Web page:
Lure coursing, in which a mechanically operated artificial lure is ‘hunted,’ keeps alive some of the pageantry and tradition of the medieval hunt, and the specially bred skills of the magnificent sighthounds, without putting an innocent prey animal through torture.

For more about the Hunt of the Unicorn, see:
The Hunters Enter the Woods
The Unicorn Is Found
The Unicorn Is Attacked
The Mystic Capture of the Unicorn
The Unicorn Is Killed
The Unicorn Lives
Unicorn’s Lullaby

 

Share

The Unicorn Is Attacked

The third tapestry in The Hunt of the Unicorn cycle depicts the murderous attack initiated by the royal huntsmen upon the unicorn when they bring him to bay in the forest.

I found it interesting that five of the six spears wielded have the metal crosspiece of a boar spear. That crosspiece is present because wild boar were incredibly dangerous beasts. Even with a spearhead jammed down their throats and lodged there, they were known to slam themselves up the spear with sufficient ferocity that the spearsman might die of their attack. The metal crosspiece impeded such a charge.

Evidently the ferocity of a unicorn was deemed equal to that of a wild boar!

As I wrote my own version of The Hunt of the Unicorn, I found the story told by the tapestries of that name becoming a central element in my narrative.

The unicorn of the tapestries is sought in the woods, located by the royal huntsmen, pursued, and challenged with spears. Mine is also.

But while the characters of the tapestries are archetypal, representing our collective human experience of Maiden, Fabulous Beast, and Nobleman, mine are specific individuals with their own quirks, personalities, and names.

Nor do the events of my story dovetail exactly with those depicted in the tapestries.

Yes, my huntsmen go into the forest to find the unicorn, but their reason for doing so is all their own. And when they find the beast . . . well, let’s just say that a spiritual battle takes place alongside the physical one.

Despite these differences and others, I drew heavily on the tapestries for my world building.

I had taken the hounds in the tapestries to be deerhounds, but those boar spears gave me pause, as did the unicorn’s reputation for fighting prowess. I eventually decided that Irish wolfhounds would be required!

As I read about Irish wolfhounds, I learned that their origins go back to the prehistoric Celts, when the hounds fought alongside their masters as war dogs in battles against their enemies. In later centuries, they did indeed hunt wolves.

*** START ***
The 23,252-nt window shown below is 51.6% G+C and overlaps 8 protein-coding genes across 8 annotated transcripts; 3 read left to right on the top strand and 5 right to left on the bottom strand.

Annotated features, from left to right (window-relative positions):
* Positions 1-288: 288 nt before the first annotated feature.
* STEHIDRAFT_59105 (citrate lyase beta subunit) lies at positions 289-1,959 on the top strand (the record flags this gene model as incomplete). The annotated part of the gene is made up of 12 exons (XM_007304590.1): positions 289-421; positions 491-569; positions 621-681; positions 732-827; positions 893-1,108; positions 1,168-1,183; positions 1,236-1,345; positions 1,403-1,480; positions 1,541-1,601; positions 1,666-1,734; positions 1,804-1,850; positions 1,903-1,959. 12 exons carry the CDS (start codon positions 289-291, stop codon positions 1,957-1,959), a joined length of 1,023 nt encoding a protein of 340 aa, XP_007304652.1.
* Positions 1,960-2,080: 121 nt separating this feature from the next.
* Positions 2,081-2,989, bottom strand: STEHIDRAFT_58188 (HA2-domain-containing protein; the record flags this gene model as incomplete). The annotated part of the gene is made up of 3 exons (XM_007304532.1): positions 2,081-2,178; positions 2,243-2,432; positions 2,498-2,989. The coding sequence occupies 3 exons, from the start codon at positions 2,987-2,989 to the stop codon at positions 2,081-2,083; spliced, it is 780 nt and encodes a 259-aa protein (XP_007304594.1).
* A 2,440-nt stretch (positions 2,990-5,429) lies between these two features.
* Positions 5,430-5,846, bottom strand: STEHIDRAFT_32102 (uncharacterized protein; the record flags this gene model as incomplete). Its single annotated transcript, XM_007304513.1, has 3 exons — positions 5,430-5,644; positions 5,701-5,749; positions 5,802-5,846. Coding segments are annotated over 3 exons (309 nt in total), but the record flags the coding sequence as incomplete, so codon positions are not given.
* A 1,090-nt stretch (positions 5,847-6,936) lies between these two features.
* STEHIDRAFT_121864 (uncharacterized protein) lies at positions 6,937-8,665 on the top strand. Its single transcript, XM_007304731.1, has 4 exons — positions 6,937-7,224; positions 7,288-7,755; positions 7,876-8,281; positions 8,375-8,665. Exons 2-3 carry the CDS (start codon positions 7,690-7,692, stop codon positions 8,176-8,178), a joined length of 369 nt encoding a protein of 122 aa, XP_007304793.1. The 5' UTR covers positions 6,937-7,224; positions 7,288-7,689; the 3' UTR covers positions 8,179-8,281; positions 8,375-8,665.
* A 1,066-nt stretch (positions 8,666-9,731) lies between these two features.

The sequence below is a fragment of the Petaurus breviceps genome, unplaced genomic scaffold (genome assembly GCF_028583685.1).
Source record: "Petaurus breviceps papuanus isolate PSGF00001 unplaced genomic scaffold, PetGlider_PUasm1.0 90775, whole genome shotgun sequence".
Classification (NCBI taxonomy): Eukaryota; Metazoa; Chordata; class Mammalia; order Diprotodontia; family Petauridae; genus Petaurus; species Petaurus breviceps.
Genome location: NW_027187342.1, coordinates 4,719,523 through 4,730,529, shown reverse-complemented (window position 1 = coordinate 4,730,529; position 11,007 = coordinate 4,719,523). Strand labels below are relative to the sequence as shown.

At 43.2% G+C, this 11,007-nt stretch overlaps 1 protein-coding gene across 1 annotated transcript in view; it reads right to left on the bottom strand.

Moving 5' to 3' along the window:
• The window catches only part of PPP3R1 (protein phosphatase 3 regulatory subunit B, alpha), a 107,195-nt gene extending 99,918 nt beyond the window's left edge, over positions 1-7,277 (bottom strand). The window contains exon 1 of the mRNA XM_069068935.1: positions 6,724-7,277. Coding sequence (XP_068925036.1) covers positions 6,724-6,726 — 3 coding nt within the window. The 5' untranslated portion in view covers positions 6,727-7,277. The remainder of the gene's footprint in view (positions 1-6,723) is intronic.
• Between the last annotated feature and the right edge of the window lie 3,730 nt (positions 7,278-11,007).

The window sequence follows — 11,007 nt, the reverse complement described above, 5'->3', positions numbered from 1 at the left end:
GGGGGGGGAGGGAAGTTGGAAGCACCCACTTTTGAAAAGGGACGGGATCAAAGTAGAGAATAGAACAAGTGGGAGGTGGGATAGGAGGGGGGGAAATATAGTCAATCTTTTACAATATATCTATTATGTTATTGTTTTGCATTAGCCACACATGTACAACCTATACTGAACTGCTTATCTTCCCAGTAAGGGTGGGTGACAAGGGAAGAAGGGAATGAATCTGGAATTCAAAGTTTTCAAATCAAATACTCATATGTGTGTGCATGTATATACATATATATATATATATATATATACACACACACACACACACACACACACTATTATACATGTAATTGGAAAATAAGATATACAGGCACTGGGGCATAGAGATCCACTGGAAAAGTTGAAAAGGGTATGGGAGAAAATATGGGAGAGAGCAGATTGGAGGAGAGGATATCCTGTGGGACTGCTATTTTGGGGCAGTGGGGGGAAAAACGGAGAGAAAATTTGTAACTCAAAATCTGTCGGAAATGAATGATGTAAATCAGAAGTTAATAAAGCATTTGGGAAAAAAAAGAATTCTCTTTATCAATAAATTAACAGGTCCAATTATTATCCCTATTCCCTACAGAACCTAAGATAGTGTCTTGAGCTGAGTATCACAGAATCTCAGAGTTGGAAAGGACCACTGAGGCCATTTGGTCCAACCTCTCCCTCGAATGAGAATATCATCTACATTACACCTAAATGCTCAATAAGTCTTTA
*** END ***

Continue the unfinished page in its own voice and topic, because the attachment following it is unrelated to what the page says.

They are very large, very strong, and very fierce in a fight. Despite their effectiveness in the hunt (or in battle, during ancient times), their disposition is mild, peaceable, reserved, and easygoing. They get very attached to their owners and any dogs they are raised with, and become morose if separated from them.

The hounds in my story are definitely wolfhounds!

For more about the Hunt of the Unicorn, see:
The Hunters Enter the Woods
The Unicorn Is Found
The Unicorn Defends Itself
The Mystic Capture of the Unicorn
The Unicorn Is Killed
The Unicorn Lives
Unicorn’s Lullaby

 

Share

The Unicorn Is Found

By 1728, the tapestries depicting the royal hunt of the unicorn were hanging in the Château de Verteuil, a property of the Lord of La Rochefoucauld located along the river Charente.

Two of the tapestries were placed in a hall adjacent to a chapel. The other five adorned a bedroom. The smallest may have served as a bed canopy. The larger pieces would have required a wide stretch of wall to accommodate them.

During the French Revolution, the tapestries were looted and used to cover potatoes. When recovered from a barn many years later, they proved to have sustained damage, although they retained their vibrant colors. One, in fragments, was repurposed to serve as bed curtains.

The second of the seven tapestries depicts the unicorn dipping his horn in a stream of water flowing from a fountain. The horn purifies the water for a variety of animals to drink from it.

In medieval Christian allegory, the lion represents Christ because of the beast’s “three natures.”

When the lion walks in the high mountains, he erases his tracks with his tail, exemplifying the way Jesus’ divinity was in repose during his earthly ministry. When the lion sleeps with his eyes open, he symbolizes Jesus physically dead upon the cross, but spiritually alive. And when the lion roars over his cubs (born dead) to bring them to life, he represents Jesus’ resurrection.

(To medieval scholars, the lion was a beast every bit as fabulous as a unicorn, a griffon, or a pegasus. Their understanding of leonine habits was lacking, to put it mildly!)

The other beasts possess symbolism as well.

The panther is Christ again, the ultimate enemy of the devil, much as the panther is the enemy of the dragon, ultimate serpent. The stag, too, is Christ, who tramples and destroys Satan.

The leopard is valiant and sweet-breathed, but a signifier of bastardy. The rabbit represents the modest, retiring soul who trusts fully in God. The hyena stands for greed, hypocrisy, and the temptations of the devil, sins to be resisted.

Just at the moment when the unicorn dips his horn in the fountain’s waters, the hunters discover him. In the tapestry, they all point. “See! There he is!”

For more about the Hunt of the Unicorn, see:
The Hunters Enter the Woods
The Unicorn Is Attacked
The Unicorn Defends Itself
The Mystic Capture of the Unicorn
The Unicorn Is Killed
The Unicorn Lives
Unicorn’s Lullaby

 

Share